|Proteomic response of three marine ammonia-oxidizing archaea to hydrogen peroxide and their metabolic interactions with a heterotrophic alphaproteobacterium|Bayer, B.; Pelikan, C.; Bittner, M.J.; Reinthaler, T.; Könneke, M.; Herndl, G.; Offre, P. (2019). Proteomic response of three marine ammonia-oxidizing archaea to hydrogen peroxide and their metabolic interactions with a heterotrophic alphaproteobacterium. mSystems 4(4): e00181-19. https://dx.doi.org/10.1128/msystems.00181-19
In: mSystems. American Society for Microbiology: Washington, DC. ISSN 2379-5077, meer
Nitrosopumilus Könneke, Bernhard, de la Torre, Walker, Waterbury & Stahl, 2005 [WoRMS]
Nitrosopumilus; ammonia-oxidizing archaea; hydrogen peroxide; metabolic interactions; oxidative stress; proteomics
|Auteurs|| || Top |
- Bayer, B.
- Pelikan, C.
- Bittner, M.J.
- Reinthaler, T.
- Könneke, M.
- Herndl, G., meer
- Offre, P., meer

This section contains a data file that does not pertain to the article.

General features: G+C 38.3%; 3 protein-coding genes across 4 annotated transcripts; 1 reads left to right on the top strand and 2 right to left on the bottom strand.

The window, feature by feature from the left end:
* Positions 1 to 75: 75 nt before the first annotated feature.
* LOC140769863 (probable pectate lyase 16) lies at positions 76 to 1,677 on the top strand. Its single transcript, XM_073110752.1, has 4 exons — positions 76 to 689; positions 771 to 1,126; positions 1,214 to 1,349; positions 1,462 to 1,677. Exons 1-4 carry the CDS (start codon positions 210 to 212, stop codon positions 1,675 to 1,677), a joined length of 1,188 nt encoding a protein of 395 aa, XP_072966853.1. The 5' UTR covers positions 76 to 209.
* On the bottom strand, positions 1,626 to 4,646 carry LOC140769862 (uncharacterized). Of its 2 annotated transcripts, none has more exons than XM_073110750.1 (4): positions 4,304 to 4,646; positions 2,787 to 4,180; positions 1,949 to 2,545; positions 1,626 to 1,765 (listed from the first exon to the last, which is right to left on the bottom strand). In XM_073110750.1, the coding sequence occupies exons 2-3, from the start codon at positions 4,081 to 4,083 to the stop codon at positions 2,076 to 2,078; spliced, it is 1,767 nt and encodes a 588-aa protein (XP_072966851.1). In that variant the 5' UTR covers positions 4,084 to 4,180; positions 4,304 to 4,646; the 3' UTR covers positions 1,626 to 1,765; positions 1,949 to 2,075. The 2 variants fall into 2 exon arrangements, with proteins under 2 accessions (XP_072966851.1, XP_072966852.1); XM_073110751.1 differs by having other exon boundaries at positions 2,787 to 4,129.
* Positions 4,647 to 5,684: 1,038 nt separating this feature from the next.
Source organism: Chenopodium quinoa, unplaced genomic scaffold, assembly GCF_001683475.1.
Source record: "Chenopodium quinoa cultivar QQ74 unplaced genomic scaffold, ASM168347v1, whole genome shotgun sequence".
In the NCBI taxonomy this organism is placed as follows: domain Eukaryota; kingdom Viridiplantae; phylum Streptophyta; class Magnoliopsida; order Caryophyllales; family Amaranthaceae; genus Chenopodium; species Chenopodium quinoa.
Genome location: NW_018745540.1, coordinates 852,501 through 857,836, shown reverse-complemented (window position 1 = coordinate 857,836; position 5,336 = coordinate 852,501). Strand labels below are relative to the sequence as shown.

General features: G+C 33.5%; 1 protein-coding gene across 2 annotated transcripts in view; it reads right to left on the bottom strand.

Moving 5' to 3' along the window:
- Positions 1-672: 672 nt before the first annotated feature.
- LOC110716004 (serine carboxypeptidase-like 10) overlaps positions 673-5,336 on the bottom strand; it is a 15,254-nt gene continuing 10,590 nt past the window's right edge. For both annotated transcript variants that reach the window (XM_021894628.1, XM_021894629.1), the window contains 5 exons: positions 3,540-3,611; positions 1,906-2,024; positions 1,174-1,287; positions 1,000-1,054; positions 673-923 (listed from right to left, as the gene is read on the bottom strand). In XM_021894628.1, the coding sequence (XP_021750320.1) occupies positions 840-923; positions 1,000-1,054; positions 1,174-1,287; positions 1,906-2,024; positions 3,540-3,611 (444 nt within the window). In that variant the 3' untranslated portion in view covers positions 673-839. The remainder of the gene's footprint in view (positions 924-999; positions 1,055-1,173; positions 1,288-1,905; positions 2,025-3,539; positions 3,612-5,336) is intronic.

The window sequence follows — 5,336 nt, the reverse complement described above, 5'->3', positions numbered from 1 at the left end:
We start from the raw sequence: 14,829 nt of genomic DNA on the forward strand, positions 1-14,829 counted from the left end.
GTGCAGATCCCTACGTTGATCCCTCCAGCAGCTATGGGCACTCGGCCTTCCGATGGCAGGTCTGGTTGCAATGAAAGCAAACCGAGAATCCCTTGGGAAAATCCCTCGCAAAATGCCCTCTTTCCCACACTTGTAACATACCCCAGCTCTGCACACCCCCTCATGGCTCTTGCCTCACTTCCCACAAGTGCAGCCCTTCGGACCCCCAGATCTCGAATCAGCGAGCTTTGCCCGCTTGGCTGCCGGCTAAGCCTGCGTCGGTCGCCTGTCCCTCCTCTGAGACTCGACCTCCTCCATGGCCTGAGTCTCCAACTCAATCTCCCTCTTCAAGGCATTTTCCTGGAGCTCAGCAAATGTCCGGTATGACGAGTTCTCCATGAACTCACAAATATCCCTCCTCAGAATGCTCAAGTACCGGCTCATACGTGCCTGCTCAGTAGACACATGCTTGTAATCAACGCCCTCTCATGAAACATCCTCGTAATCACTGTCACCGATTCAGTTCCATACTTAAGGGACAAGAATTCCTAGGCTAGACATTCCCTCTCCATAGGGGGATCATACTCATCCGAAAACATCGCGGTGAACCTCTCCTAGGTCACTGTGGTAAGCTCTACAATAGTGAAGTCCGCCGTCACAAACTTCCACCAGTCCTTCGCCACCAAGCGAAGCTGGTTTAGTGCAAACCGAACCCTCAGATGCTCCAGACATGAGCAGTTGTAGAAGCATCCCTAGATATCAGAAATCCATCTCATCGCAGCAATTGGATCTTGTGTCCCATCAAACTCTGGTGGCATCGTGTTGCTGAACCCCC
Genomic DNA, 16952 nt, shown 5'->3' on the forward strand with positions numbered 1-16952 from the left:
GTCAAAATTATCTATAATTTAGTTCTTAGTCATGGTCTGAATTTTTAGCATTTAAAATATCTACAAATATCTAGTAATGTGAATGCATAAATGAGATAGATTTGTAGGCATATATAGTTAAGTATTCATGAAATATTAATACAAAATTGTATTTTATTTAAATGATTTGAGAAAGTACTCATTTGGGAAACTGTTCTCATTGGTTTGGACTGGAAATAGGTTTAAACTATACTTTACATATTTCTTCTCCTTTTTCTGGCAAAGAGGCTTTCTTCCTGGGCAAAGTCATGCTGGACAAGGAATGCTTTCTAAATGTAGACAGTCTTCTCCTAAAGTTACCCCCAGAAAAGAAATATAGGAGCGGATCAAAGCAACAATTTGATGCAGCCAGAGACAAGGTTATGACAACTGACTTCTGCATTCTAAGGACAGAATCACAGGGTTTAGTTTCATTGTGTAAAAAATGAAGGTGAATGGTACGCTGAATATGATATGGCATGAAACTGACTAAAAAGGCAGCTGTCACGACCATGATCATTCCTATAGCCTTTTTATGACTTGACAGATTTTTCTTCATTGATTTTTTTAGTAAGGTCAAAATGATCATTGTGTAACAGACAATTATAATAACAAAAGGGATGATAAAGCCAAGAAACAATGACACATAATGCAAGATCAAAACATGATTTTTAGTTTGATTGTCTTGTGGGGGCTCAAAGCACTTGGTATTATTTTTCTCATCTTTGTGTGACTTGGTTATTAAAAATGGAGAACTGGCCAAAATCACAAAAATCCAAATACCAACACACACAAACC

Ammonia-oxidizing archaea (AOA) play an important role in the nitrogen cycle and account for a considerable fraction of the prokaryotic plankton in the ocean. Most AOA lack the hydrogen peroxide (H2O2)-detoxifying enzyme catalase, and some AOA have been shown to grow poorly under conditions of exposure to H2O2. However, differences in the degrees of H2O2 sensitivity of different AOA strains, the physiological status of AOA cells exposed to H2O2, and their molecular response to H2O2 remain poorly characterized. Further, AOA might rely on heterotrophic bacteria to detoxify H2O2, and yet the extent and variety of costs and benefits involved in these interactions remain unclear. Here, we used a proteomics approach to compare the protein profiles of three Nitrosopumilus strains grown in the presence and absence of catalase and in coculture with the heterotrophic alphaproteobacterium Oceanicaulis alexandrii. We observed that most proteins detected at a higher relative abundance in H2O2-exposed Nitrosopumilus cells had no known function in oxidative stress defense. Instead, these proteins were putatively involved in the remodeling of the extracellular matrix, which we hypothesize to be a strategy limiting the influx of H2O2 into the cells. Using RNA-stable isotope probing, we confirmed that O. alexandrii cells growing in coculture with the Nitrosopumilus strains assimilated Nitrosopumilus-derived organic carbon, suggesting that AOA could recruit H2O2-detoxifying bacteria through the release of labile organic matter. Our results contribute new insights into the response of AOA to H2O2 and highlight the potential ecological importance of their interactions with heterotrophic free-living bacteria in marine environments.